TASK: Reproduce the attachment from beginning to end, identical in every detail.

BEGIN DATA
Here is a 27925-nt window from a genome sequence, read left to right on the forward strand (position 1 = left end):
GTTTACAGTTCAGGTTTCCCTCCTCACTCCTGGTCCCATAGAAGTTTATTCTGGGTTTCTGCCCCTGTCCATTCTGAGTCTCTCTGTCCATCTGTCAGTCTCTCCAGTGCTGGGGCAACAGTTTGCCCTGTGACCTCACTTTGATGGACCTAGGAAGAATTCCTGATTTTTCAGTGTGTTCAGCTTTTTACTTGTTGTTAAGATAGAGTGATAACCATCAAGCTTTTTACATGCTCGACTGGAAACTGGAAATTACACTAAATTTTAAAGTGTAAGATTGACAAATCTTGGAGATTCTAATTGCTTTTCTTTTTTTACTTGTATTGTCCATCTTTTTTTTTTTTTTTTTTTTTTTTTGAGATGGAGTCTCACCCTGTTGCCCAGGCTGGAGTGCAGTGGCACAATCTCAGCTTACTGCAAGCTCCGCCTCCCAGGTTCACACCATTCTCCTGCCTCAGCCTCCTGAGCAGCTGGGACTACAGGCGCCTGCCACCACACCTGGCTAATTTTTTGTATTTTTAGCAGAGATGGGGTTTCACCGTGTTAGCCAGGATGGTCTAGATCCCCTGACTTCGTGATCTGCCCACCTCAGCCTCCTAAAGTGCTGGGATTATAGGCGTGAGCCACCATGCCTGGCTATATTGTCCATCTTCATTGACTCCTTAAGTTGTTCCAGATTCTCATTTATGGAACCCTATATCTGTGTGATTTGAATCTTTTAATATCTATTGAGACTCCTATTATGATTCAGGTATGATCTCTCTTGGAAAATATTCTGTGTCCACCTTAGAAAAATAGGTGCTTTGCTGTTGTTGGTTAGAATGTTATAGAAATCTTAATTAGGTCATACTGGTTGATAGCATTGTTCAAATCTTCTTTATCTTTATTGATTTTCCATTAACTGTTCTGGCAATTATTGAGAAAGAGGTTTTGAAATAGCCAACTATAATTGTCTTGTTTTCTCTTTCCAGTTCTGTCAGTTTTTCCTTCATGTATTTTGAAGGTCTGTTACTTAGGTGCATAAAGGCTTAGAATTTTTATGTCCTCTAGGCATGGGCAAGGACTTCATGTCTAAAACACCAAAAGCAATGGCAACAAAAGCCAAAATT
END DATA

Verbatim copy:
Here is a 27925-nt window from a genome sequence, read left to right on the forward strand (position 1 = left end):
GTTTACAGTTCAGGTTTCCCTCCTCACTCCTGGTCCCATAGAAGTTTATTCTGGGTTTCTGCCCCTGTCCATTCTGAGTCTCTCTGTCCATCTGTCAGTCTCTCCAGTGCTGGGGCAACAGTTTGCCCTGTGACCTCACTTTGATGGACCTAGGAAGAATTCCTGATTTTTCAGTGTGTTCAGCTTTTTACTTGTTGTTAAGATAGAGTGATAACCATCAAGCTTTTTACATGCTCGACTGGAAACTGGAAATTACACTAAATTTTAAAGTGTAAGATTGACAAATCTTGGAGATTCTAATTGCTTTTCTTTTTTTACTTGTATTGTCCATCTTTTTTTTTTTTTTTTTTTTTTTTTGAGATGGAGTCTCACCCTGTTGCCCAGGCTGGAGTGCAGTGGCACAATCTCAGCTTACTGCAAGCTCCGCCTCCCAGGTTCACACCATTCTCCTGCCTCAGCCTCCTGAGCAGCTGGGACTACAGGCGCCTGCCACCACACCTGGCTAATTTTTTGTATTTTTAGCAGAGATGGGGTTTCACCGTGTTAGCCAGGATGGTCTAGATCCCCTGACTTCGTGATCTGCCCACCTCAGCCTCCTAAAGTGCTGGGATTATAGGCGTGAGCCACCATGCCTGGCTATATTGTCCATCTTCATTGACTCCTTAAGTTGTTCCAGATTCTCATTTATGGAACCCTATATCTGTGTGATTTGAATCTTTTAATATCTATTGAGACTCCTATTATGATTCAGGTATGATCTCTCTTGGAAAATATTCTGTGTCCACCTTAGAAAAATAGGTGCTTTGCTGTTGTTGGTTAGAATGTTATAGAAATCTTAATTAGGTCATACTGGTTGATAGCATTGTTCAAATCTTCTTTATCTTTATTGATTTTCCATTAACTGTTCTGGCAATTATTGAGAAAGAGGTTTTGAAATAGCCAACTATAATTGTCTTGTTTTCTCTTTCCAGTTCTGTCAGTTTTTCCTTCATGTATTTTGAAGGTCTGTTACTTAGGTGCATAAAGGCTTAGAATTTTTATGTCCTCTAGGCATGGGCAAGGACTTCATGTCTAAAACACCAAAAGCAATGGCAACAAAAGCCAAAATT